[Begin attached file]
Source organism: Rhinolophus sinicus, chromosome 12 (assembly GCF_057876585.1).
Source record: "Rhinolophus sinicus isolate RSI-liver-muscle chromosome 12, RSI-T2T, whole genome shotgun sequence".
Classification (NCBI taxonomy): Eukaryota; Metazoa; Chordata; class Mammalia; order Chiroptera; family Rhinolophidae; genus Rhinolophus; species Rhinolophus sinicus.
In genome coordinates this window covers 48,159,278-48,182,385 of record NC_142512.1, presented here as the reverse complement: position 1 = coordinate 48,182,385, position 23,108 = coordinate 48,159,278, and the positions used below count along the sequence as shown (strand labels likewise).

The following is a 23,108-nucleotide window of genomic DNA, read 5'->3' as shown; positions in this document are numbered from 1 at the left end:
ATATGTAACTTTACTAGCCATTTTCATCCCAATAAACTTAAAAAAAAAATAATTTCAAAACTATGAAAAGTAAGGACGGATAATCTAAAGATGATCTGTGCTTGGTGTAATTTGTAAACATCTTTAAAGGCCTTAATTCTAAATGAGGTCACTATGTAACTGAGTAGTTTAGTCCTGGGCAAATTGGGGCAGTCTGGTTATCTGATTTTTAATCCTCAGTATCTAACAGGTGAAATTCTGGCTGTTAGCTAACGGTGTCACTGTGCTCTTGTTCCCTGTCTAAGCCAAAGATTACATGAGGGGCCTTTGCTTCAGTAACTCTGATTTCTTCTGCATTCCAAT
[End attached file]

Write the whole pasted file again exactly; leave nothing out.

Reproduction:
Source organism: Rhinolophus sinicus, chromosome 12 (assembly GCF_057876585.1).
Source record: "Rhinolophus sinicus isolate RSI-liver-muscle chromosome 12, RSI-T2T, whole genome shotgun sequence".
Classification (NCBI taxonomy): Eukaryota; Metazoa; Chordata; class Mammalia; order Chiroptera; family Rhinolophidae; genus Rhinolophus; species Rhinolophus sinicus.
In genome coordinates this window covers 48,159,278-48,182,385 of record NC_142512.1, presented here as the reverse complement: position 1 = coordinate 48,182,385, position 23,108 = coordinate 48,159,278, and the positions used below count along the sequence as shown (strand labels likewise).

The following is a 23,108-nucleotide window of genomic DNA, read 5'->3' as shown; positions in this document are numbered from 1 at the left end:
ATATGTAACTTTACTAGCCATTTTCATCCCAATAAACTTAAAAAAAAAATAATTTCAAAACTATGAAAAGTAAGGACGGATAATCTAAAGATGATCTGTGCTTGGTGTAATTTGTAAACATCTTTAAAGGCCTTAATTCTAAATGAGGTCACTATGTAACTGAGTAGTTTAGTCCTGGGCAAATTGGGGCAGTCTGGTTATCTGATTTTTAATCCTCAGTATCTAACAGGTGAAATTCTGGCTGTTAGCTAACGGTGTCACTGTGCTCTTGTTCCCTGTCTAAGCCAAAGATTACATGAGGGGCCTTTGCTTCAGTAACTCTGATTTCTTCTGCATTCCAAT